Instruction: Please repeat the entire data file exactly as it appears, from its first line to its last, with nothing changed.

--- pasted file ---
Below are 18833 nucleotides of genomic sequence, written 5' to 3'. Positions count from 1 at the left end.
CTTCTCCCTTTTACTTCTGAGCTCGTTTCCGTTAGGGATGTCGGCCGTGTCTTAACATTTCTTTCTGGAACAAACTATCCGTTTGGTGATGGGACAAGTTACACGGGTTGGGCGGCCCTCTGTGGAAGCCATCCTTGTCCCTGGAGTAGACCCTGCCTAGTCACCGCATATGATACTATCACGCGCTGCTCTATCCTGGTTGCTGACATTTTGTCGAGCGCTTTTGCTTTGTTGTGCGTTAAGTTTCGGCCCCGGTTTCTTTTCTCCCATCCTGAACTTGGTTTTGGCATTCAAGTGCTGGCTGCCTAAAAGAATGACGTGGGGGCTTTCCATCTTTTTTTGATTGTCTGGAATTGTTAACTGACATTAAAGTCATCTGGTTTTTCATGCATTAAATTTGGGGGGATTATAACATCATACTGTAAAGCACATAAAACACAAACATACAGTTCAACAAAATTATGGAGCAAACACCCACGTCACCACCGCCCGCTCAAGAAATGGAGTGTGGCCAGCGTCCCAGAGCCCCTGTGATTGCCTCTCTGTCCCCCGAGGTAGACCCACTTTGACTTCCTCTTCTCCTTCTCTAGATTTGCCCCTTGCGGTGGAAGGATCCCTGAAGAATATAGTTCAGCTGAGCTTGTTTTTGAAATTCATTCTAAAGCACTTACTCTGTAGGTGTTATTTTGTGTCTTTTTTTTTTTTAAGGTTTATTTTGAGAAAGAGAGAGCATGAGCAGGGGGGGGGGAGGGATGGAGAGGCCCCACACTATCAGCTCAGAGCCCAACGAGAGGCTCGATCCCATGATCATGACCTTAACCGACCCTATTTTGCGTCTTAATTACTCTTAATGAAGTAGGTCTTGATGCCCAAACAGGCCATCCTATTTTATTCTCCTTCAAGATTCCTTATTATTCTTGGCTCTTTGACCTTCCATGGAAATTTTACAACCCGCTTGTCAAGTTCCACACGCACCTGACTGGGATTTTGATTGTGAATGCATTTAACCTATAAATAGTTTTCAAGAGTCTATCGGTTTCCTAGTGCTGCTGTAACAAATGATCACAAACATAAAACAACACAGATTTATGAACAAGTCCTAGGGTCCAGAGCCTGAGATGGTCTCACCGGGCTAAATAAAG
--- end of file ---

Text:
Below are 18833 nucleotides of genomic sequence, written 5' to 3'. Positions count from 1 at the left end.
CTTCTCCCTTTTACTTCTGAGCTCGTTTCCGTTAGGGATGTCGGCCGTGTCTTAACATTTCTTTCTGGAACAAACTATCCGTTTGGTGATGGGACAAGTTACACGGGTTGGGCGGCCCTCTGTGGAAGCCATCCTTGTCCCTGGAGTAGACCCTGCCTAGTCACCGCATATGATACTATCACGCGCTGCTCTATCCTGGTTGCTGACATTTTGTCGAGCGCTTTTGCTTTGTTGTGCGTTAAGTTTCGGCCCCGGTTTCTTTTCTCCCATCCTGAACTTGGTTTTGGCATTCAAGTGCTGGCTGCCTAAAAGAATGACGTGGGGGCTTTCCATCTTTTTTTGATTGTCTGGAATTGTTAACTGACATTAAAGTCATCTGGTTTTTCATGCATTAAATTTGGGGGGATTATAACATCATACTGTAAAGCACATAAAACACAAACATACAGTTCAACAAAATTATGGAGCAAACACCCACGTCACCACCGCCCGCTCAAGAAATGGAGTGTGGCCAGCGTCCCAGAGCCCCTGTGATTGCCTCTCTGTCCCCCGAGGTAGACCCACTTTGACTTCCTCTTCTCCTTCTCTAGATTTGCCCCTTGCGGTGGAAGGATCCCTGAAGAATATAGTTCAGCTGAGCTTGTTTTTGAAATTCATTCTAAAGCACTTACTCTGTAGGTGTTATTTTGTGTCTTTTTTTTTTTTAAGGTTTATTTTGAGAAAGAGAGAGCATGAGCAGGGGGGGGGGAGGGATGGAGAGGCCCCACACTATCAGCTCAGAGCCCAACGAGAGGCTCGATCCCATGATCATGACCTTAACCGACCCTATTTTGCGTCTTAATTACTCTTAATGAAGTAGGTCTTGATGCCCAAACAGGCCATCCTATTTTATTCTCCTTCAAGATTCCTTATTATTCTTGGCTCTTTGACCTTCCATGGAAATTTTACAACCCGCTTGTCAAGTTCCACACGCACCTGACTGGGATTTTGATTGTGAATGCATTTAACCTATAAATAGTTTTCAAGAGTCTATCGGTTTCCTAGTGCTGCTGTAACAAATGATCACAAACATAAAACAACACAGATTTATGAACAAGTCCTAGGGTCCAGAGCCTGAGATGGTCTCACCGGGCTAAATAAAG